Business Referrals

It is essential for Brokers to understand best practice when it comes to different services their Associates may provide to the general public. Brokers should establish office policy and ensure that their associates abide by that policy. One area of best practice that Brokers may want to review with their Associates is that of referred business.

Referrals are, in many ways, the lifeblood of small businesses. Some referrals are made to the Broker’s office and some are made direct to individual Sales and Broker Associates. Referrals are a sure sign of a happy customer or a mutually satisfactory B2B (business to business) relationship. Realtors refer customers to home inspectors, contractors, cleaners, property managers and, of course, to lenders and to settlement agents. These professionals refer their clientele to Realtors.

Marketing Services Agreement

Many successful real estate professionals in all fields of the business (Realtors, settlement agents, lenders, etc.) often develop strong business relationships and establish a formal arrangement. This arrangement is known as a Marketing Services Agreement (MSA.) Florida Association of Realtors recently published some guidelines on acceptable MSA standards.

The Consumer Financial Protection Bureau (CFPB) may investigate established MSAs to satisfy themselves that they are not simply a channel for improper referral fees, even though those fees are paid and received in good faith. An improper referral fee agreement violates Section 8a of RESPA. A formal MSA does not.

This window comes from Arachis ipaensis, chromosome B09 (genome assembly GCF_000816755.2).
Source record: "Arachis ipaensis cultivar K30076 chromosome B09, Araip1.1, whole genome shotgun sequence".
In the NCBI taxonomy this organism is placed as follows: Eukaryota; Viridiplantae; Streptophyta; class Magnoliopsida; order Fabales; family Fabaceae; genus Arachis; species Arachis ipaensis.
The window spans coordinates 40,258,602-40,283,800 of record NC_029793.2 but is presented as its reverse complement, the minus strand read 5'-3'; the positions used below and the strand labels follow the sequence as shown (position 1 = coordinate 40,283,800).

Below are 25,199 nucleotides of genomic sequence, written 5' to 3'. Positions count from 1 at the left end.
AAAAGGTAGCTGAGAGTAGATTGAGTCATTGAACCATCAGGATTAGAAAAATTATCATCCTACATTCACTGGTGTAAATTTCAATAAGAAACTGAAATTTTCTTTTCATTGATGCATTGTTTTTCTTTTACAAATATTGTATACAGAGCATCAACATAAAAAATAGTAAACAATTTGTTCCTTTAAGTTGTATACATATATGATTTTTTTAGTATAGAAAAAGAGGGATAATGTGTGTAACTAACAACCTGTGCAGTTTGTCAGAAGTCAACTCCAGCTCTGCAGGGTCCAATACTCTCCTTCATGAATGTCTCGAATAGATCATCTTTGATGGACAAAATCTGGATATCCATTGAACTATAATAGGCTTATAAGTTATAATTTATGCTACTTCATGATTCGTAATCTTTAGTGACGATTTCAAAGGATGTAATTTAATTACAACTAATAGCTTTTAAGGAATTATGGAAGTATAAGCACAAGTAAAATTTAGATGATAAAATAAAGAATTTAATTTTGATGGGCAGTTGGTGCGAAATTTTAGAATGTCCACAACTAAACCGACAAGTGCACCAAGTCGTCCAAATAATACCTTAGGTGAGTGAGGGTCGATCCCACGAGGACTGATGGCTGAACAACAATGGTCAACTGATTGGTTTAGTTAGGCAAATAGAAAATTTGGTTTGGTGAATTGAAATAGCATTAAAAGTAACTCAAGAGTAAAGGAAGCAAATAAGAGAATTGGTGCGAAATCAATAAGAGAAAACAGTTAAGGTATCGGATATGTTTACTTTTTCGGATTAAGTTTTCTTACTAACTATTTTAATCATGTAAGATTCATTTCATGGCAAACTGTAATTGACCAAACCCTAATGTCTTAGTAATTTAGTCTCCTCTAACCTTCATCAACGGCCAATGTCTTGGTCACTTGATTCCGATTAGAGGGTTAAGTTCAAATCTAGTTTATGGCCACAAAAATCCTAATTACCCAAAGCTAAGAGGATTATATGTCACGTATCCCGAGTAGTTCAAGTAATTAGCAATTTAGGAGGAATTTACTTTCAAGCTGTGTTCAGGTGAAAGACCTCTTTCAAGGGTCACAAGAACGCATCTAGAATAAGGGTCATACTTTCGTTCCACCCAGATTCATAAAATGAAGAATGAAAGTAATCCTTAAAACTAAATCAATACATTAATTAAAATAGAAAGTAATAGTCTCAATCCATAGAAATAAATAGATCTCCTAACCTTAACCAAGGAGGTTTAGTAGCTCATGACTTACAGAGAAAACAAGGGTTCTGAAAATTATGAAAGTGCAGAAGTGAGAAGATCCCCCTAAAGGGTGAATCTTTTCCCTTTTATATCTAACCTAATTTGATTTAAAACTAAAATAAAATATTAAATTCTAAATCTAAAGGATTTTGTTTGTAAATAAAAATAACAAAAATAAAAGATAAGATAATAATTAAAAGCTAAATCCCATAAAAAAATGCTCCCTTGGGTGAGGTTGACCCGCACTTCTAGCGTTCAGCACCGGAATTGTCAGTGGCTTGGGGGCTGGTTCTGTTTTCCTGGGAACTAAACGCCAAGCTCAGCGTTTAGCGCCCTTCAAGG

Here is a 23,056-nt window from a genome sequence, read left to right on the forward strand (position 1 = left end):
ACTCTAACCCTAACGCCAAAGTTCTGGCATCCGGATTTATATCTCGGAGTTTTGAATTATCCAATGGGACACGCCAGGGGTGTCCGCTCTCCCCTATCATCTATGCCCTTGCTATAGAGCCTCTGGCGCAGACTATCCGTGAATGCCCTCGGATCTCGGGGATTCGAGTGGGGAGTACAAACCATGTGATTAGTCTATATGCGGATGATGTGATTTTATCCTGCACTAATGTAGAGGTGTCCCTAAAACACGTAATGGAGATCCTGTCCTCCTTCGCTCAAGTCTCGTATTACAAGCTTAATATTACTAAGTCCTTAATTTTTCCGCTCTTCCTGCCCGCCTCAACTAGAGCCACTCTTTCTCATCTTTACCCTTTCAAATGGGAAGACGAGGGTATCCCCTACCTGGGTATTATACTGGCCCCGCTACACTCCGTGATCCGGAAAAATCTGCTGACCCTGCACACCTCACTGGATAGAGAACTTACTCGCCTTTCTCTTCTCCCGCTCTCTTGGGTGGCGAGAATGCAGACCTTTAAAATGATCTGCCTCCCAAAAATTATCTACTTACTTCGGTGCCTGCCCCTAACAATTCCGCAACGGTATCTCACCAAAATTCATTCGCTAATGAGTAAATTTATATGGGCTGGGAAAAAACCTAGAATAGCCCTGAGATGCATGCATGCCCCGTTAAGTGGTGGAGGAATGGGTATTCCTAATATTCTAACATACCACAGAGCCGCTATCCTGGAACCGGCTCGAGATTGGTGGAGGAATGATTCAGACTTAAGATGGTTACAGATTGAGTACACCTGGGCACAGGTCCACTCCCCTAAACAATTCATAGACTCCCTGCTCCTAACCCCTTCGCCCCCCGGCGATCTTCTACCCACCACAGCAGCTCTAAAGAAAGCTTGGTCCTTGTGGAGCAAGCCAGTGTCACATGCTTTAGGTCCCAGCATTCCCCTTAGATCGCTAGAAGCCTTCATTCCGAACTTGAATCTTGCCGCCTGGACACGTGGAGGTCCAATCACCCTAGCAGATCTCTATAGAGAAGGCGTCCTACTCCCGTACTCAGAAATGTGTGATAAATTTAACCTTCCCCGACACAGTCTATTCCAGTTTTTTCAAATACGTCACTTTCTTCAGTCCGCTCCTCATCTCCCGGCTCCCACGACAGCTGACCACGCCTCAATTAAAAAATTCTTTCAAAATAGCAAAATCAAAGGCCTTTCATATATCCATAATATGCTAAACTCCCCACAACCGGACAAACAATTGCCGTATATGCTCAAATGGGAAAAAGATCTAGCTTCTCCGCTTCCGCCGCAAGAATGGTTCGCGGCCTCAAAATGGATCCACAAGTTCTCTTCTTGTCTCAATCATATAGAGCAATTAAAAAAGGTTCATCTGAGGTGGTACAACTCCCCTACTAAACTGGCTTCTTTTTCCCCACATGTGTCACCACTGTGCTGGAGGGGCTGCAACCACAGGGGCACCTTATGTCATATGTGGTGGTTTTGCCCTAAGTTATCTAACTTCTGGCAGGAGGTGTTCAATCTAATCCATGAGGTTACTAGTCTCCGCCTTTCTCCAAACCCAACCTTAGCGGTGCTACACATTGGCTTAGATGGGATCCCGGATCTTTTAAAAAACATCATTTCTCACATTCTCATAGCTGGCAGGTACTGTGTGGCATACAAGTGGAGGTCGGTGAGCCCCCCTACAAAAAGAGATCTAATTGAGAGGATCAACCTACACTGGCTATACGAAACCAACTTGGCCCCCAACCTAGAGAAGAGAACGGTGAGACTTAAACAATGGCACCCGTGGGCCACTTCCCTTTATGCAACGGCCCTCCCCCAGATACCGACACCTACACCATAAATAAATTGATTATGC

Best Practice for MSAs

To ensure best practice, Brokers should check that any MSA in which their office is involved meets certain standards. An acceptable MSA:

  • Must be in writing and must clarify the services each party will provide.
  • Be non-exclusive. The agreement must make it clear that either party may do business with, and perform services for other, similar businesses and professionals.
  • State that that compensation is based on the value of the services provided, and not, for example, on volume of referrals made.
  • Must clarify that consumers who are referred receive a written disclosure describing the professional’s role in selling that other service.
  • Signed consent by a consumer agreeing to the referral should be kept in the appropriate office file.

Final Comment

The real estate business is a strong and vital economic engine in our community. It is also a complex business. It pays to stay on top of legalities. If you would like to learn more about our Sales Associate and Broker license courses as well as our continuing education programs, please contact us by clicking here.

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